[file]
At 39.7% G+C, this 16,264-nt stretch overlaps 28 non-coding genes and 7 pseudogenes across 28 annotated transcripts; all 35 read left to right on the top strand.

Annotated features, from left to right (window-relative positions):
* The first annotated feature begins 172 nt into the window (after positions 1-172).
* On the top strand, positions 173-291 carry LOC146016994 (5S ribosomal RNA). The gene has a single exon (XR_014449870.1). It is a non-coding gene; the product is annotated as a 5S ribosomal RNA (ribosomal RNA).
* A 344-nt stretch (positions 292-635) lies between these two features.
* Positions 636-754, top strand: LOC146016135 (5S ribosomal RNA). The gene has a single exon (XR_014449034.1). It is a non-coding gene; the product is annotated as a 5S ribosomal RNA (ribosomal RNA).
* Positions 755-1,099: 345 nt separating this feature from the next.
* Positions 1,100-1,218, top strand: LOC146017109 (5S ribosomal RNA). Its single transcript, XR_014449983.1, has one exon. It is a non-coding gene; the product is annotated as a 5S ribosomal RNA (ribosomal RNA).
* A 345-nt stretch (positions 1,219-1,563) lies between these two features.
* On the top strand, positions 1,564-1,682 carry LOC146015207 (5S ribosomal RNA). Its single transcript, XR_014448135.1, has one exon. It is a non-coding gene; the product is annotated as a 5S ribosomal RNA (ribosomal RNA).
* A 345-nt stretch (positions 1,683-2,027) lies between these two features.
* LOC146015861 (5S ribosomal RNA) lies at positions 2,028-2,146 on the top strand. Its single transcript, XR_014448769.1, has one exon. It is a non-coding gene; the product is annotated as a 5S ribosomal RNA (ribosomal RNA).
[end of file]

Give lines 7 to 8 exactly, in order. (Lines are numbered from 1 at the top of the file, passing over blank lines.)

* Positions 755-1,099: 345 nt separating this feature from the next.
* Positions 1,100-1,218, top strand: LOC146017109 (5S ribosomal RNA). Its single transcript, XR_014449983.1, has one exon. It is a non-coding gene; the product is annotated as a 5S ribosomal RNA (ribosomal RNA).